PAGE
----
You know you’re supposed to visit your dentist regularly. But getting that appointment on the calendar can be tough — and not just because of your busy schedule.
Whether it’s the sterile smell, the buzzing and drilling sounds in the background, or the thought of someone being up close and personal in your mouth, going to the dentist can be unpleasant and stress-inducing. In fact, as many as 1 in 3 people report experiencing anxiety about dental appointments.
If that sounds like you, there are ways to minimize and manage your unease, says dentist Betty Haberkamp, DDS.
What is dental anxiety?
What does dental anxiety feel like? According to Dr. Haberkamp, dental anxiety is when you have an uneasiness or worry about an upcoming dental appointment.
“Dental anxiety is less severe than dental phobia,” she clarifies. “While a person with dental anxiety might be uncomfortable going to the dentist, they’re not cancelling appointments or getting physically sick over them.”
How to deal with dental anxiety
If you’re wondering whether you should talk with your dental provider about your fears and worries, the answer is definitely yes. If your provider knows what your fears are, they can better work with you to determine the best ways to make you less anxious and more comfortable.
Here are some strategies to help you cope:
- Ask your dental provider to explain what’s happening at every stage of the appointment or procedure so you can mentally prepare for what’s to come.
- Establish a stop signal, such as raising your hand, to let your provider know that you’d like them to stop what they’re doing immediately. Use it if you become uncomfortable, want to rinse your mouth or need to catch your breath.
- “If sounds are the issue, we frequently tell people to use earbuds to listen to their favorite music,” Dr. Haberkamp suggests. “We’ll tap them on the shoulder if we need their attention.”
- If your anxiety is severe, your dentist might recommend using nitrous oxide gas or IV sedation to help calm it.
Why do people fear the dentist?
There are a number of reasons people avoid the dentist, including:
- A painful or unpleasant past experience. Dental fear often starts in childhood. It could stem from an unpleasant or painful past experience at the dentist, or from horror stories people hear from others or the media. Thanks to the many advances in dentistry made over the years, most of today’s dental procedures involve considerably less pain and often none at all.
- Fear of needles. When it comes to dental procedures, many people are terrified of needles. Others fear that the anesthesia won’t work on them or that it won’t kick in before the procedure begins.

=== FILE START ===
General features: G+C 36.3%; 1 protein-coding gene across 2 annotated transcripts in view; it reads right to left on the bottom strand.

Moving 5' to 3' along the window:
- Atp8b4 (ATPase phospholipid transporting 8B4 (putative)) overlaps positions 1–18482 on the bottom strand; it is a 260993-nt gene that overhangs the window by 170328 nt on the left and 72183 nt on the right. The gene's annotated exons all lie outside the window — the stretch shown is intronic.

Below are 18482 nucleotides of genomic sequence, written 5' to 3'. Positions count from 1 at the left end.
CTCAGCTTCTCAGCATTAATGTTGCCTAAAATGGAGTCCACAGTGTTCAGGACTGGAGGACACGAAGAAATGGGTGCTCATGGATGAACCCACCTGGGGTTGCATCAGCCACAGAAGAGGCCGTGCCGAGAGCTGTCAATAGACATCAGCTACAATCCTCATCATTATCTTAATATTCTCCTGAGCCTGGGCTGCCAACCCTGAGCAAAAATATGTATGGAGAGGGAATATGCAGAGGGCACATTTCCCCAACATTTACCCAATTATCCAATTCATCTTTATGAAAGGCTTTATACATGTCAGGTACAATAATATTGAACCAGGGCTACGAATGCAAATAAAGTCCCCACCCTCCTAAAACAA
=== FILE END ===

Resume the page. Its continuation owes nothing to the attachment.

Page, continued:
- Fear of dental impressions. Biting down on runny goop that slowly hardens around your teeth used to be the only way to get night guards, sleep appliances, study models and other orthodontic procedures done. Not so anymore! “The runny materials of the past can now be replaced with digital technology,” Dr. Haberkamp says. “Many dentists now have 3D scanners which can completely eliminate the need for impression materials in most cases.”
- Embarrassment. Whether they let a toothache linger for too long or feel embarrassed about their teeth, some people fear being judged or shamed by their dentist. Or they might feel afraid of getting bad news.
- Loss of control. Many people are uncomfortable with the dentist or hygienist working so physically close to their face. Others feel self-conscious or out of control when they’re sitting in a dentist’s chair with mouth wide open, unable to see what’s going on.
What is dental phobia?
If you’re panic-stricken or terrified at the thought of a dental cleaning or procedure, that could be a sign of dental phobia. People with a dental phobia do everything possible to avoid going to the dentist — perhaps only going when extreme issues force them to. They know that this fear is irrational but are unable to do much to change it.
Other signs of dental phobia include:
- Trouble sleeping the night before a dentist appointment.
- A nervous feeling that gets worse in the dentist’s waiting room.
- Getting to the dentist’s office but being unable to enter.
- Crying or being physically ill at the very thought of visiting the dentist.
If you’re still experiencing dental anxiety, or even dental phobia, you might benefit from working with a behavioral health provider.